Triacylglycerols also play vital roles in membrane structure and function. While phospholipids are the primary constituents of cell membranes, triacylglycerols are present in cellular membranes, particularly in lipid droplets, which serve as dynamic organelles involved in lipid metabolism. These lipid droplets can store and release triacylglycerols based on cellular energy demands and signaling cues.

Beyond their physiological functions, triacylglycerols have significant implications for human health. Elevated levels of circulating triacylglycerols, often associated with conditions like obesity, insulin resistance, and metabolic syndrome, are recognized risk factors for cardiovascular diseases. Excessive intake of dietary fats, especially saturated and trans fats, can lead to increased synthesis and storage of triacylglycerols in adipose tissue, contributing to obesity and related metabolic disorders.

Conversely, certain dietary fats, such as polyunsaturated fatty acids (PUFAs) and monounsaturated fatty acids (MUFAs), have been shown to have beneficial effects on health by reducing circulating triacylglycerol levels and improving lipid profiles. Omega-3 fatty acids, a type of PUFA found in fatty fish and flaxseeds, have been particularly associated with cardiovascular benefits due to their anti-inflammatory and lipid-lowering properties.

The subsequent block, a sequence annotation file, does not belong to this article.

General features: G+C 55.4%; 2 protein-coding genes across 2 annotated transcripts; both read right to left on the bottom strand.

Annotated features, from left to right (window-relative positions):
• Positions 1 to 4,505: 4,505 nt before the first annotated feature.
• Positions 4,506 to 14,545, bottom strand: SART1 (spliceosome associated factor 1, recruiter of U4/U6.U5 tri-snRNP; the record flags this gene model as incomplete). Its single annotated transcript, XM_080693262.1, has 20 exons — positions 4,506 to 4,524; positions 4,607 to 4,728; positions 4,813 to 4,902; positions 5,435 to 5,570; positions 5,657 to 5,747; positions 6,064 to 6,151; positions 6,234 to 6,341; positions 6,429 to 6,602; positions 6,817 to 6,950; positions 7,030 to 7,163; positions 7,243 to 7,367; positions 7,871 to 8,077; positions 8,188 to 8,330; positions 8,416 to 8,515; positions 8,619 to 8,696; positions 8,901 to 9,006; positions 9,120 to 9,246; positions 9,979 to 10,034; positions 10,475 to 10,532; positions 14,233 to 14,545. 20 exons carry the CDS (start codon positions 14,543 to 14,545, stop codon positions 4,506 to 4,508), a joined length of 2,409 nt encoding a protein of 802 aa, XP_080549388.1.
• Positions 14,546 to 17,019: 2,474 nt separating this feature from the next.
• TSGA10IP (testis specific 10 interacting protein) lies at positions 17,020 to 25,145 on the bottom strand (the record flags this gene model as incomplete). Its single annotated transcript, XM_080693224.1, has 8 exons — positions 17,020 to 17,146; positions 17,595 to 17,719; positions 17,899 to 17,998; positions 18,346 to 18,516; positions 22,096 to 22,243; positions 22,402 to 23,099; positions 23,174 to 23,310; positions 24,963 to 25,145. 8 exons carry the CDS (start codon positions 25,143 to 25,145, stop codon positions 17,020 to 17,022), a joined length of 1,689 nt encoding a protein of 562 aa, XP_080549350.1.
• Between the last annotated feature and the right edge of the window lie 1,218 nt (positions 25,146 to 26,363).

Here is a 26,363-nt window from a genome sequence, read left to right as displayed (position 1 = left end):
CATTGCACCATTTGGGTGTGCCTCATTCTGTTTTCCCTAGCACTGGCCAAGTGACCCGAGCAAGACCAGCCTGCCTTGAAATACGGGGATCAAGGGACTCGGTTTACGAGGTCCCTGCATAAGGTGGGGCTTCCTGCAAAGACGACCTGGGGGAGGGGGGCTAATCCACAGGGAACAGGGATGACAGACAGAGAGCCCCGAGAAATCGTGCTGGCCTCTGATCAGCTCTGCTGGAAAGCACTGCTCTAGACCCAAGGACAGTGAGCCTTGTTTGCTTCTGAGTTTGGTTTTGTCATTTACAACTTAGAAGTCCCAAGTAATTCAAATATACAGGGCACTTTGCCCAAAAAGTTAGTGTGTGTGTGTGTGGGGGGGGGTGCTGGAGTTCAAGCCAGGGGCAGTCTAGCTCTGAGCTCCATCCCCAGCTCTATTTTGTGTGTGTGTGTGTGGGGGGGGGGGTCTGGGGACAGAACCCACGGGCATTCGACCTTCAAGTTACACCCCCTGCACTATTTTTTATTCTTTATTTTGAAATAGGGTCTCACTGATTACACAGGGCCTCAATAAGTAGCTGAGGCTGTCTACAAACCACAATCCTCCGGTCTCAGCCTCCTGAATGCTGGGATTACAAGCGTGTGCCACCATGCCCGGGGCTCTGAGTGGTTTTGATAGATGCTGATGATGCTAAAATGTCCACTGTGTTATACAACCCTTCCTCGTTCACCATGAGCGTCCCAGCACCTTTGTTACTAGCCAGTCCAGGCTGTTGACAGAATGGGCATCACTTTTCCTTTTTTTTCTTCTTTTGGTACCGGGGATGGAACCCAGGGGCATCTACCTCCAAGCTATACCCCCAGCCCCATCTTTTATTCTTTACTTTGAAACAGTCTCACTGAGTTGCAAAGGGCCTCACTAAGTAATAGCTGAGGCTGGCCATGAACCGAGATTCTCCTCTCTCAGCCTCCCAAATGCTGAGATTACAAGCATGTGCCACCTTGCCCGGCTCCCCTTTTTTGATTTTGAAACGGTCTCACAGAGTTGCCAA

Triacylglycerol metabolism is tightly regulated by various enzymes, hormones, and signaling pathways to maintain energy homeostasis in the body. Hormones like insulin promote triacylglycerol synthesis and storage in adipose tissue, while hormones like glucagon and adrenaline stimulate lipolysis to release stored fatty acids during times of energy demand. Enzymes such as lipoprotein lipase (LPL) facilitate the hydrolysis of circulating triacylglycerols in lipoprotein particles, allowing tissues to take up fatty acids for energy or storage.

Applications in Industry

In addition to their physiological and health implications, triacylglycerols have numerous industrial applications. They serve as essential components in the food industry, contributing to the texture, flavor, and shelf life of various food products. Triacylglycerols are also utilized in the production of biodiesel, where they undergo transesterification to yield fatty acid methyl esters, which can be used as renewable alternatives to petroleum-based diesel fuel.

Triacylglycerols are versatile lipid molecules with crucial roles in energy metabolism, thermal regulation, membrane structure, and human health. Their synthesis, storage, and metabolism are tightly regulated processes essential for maintaining energy homeostasis and physiological functions in organisms. Understanding the biology of triacylglycerols is not only essential for advancing our knowledge of lipid metabolism but also for developing strategies to prevent and treat metabolic disorders and optimize industrial applications in various fields.


Hartel RW, von Elbe JH, Hofberger R. (2018) Confectionery science and technology. Gewerbestrasse: Springer International Publishing.

Timms, R.E. (2003) Confectionery Fats Handbook. In: Timms RE, editor. Properties, Production and Application. Bridgwater: The Oily Press.

Zhang, L., Ueno, S., Sato, K. (2018) Binary phase behavior of saturated-unsaturated mixed-acid triacylglycerols—a review. J. Oleo Sci. 67 pp. 679–87  .